Tuesday, February 11, 2014

Good news, bad news, good news...

The good news is nobody got hurt and the house didn't burn down.

The bad news is my clothes dryer caught fire last week and burned up, along with most of the clothes that were in it at the time.

The good news is that we're in the middle of converting a larger, useless room into a new laundry room, and we'd already bought the replacement dryer (a discontinued floor model for only $75).

The bad news is that it's a gas dryer and the line hasn't yet been run from the propane tank to the dryer's new location nor have we bought the kit to convert it from natural gas to propane.

The good news is my retractable indoor clothesline was delivered today and #1 Son installed it for me.



Well, this could probably go on forever.  Instead let me just tell you the story.

Friday afternoon I was sitting at the computer with my two youngest girls in the room next to the kitchen when I started smelling smoke.  It didn't really register at first because we burn our paper trash and one of the boys might have been out doing that, but eventually I realized it didn't smell quite right.  Then I looked up and saw smoke blowing past the kitchen window.  Now, the place where we burn trash is way out behind the house on the other side of the detached garage. Smoke from the trash normally doesn't blow this way, and it if was there must be some strange weather thing going on, so I casually got up to investigate.

Going into the kitchen and looking out the window I could see that the smoke wasn't coming from away past the garage as it should be -- it seemed like it was originating right near the house.  I looked at the door to the laundry room and saw a little smoke through its window, so I opened the door and looked into the room.  There was a thin stream of smoke leaking from the joint where the dryer vents outdoors, right near the kitchen window.

I quickly opened and shut the dryer door.  This is known among firefighters as "ventilating the fire" and is a major no-no, but I wasn't thinking of that, and it is the quickest way to turn the dryer off, and I figured it was probably a problem with the wiring.  It didn't occur to me that I might get electrocuted, touching that thing, but then, my strength during a real emergency is calmness of demeanor, not clarity of thought, as you have probably figured out by now.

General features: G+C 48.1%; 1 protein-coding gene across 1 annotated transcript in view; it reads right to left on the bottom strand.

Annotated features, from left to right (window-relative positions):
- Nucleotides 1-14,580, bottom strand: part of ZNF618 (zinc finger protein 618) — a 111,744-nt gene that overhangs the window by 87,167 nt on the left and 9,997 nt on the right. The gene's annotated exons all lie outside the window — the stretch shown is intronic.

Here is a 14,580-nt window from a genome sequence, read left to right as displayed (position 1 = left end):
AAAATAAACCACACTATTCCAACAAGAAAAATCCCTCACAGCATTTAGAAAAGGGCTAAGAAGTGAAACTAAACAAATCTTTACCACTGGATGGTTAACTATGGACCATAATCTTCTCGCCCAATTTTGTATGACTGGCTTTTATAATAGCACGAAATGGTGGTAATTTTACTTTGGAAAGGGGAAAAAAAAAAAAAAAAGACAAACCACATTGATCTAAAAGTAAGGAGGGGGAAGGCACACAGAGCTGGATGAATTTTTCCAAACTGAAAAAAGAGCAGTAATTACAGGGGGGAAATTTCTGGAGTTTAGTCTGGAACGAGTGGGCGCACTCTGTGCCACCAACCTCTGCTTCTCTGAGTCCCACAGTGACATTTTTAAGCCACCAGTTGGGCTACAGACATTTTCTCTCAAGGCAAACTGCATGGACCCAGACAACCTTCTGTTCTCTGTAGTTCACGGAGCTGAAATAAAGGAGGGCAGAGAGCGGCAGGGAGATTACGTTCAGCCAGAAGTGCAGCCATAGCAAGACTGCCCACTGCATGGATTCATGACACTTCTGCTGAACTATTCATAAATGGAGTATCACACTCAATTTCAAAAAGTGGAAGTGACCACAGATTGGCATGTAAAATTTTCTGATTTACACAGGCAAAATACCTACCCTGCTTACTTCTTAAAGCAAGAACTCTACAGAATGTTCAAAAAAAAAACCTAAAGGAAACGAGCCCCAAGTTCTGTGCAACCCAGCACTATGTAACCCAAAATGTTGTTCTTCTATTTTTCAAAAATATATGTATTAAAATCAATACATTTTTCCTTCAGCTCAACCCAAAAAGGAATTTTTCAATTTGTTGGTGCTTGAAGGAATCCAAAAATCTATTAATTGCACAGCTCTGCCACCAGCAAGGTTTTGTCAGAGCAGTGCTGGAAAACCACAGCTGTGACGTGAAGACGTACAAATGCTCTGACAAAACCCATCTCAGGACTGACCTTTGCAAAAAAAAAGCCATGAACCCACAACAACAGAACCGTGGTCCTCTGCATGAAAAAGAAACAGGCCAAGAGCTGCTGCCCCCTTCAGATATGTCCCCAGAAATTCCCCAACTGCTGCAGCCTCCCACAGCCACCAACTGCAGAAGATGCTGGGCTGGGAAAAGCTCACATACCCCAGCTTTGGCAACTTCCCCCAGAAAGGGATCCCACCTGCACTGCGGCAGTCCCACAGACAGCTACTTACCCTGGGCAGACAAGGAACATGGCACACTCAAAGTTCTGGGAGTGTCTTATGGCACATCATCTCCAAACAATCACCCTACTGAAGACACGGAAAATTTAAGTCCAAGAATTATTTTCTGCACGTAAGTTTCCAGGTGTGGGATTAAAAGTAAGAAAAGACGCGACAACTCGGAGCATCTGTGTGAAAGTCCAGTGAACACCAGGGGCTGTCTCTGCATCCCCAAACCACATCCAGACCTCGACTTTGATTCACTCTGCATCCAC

During the second it was open I saw flames inside.  My fifteen year old daughter, who had followed me in there, later said she could see that the drum wasn't tumbling.  It's nearly as old as she is and had been acting up lately and apparently could no longer handle a full load.

I figured that just turning off the dryer would stop whatever had caused the fire in the first place and the flames would die down right away, so I wasn't at all worried.  But just to keep him in the loop, I wandered into my twenty-three year old son's room (the son who's a volunteer firefighter) and told him what had just happened.

The word  fire had barely left my mouth when he charged out of the room, ran to the closet where we keep the fire extinguisher, and back to the laundry room, which was now completely filled with smoke.

Turns out the door hadn't actually shut when I slammed it, so the fire was getting plenty of air and was burning even more merrily.

#1 Son unloaded the fire extinguisher into the dryer, unplugged it, and opened the window in the room. 

Then he -- and I don't know how he did this, but he hauled the dryer out onto the porch to keep any more smoke from coming into the house.

It's so nice having grown-up children at home.

3 comments :

  1. Oh my goodness! I'm thankful that you are all safe and well with a replacement dryer already in the wings.

    Joy

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  2. So...I'm just now reading this and I am SO GLAD you are all okay!

    Handy, having that son of yours. :)

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  3. WOW. Crazy. And this is why I never run the dryer when we are not home.......

    I was tempted today......but decided not to.....thanks for the validation. ;)

    Glad you are all safe!

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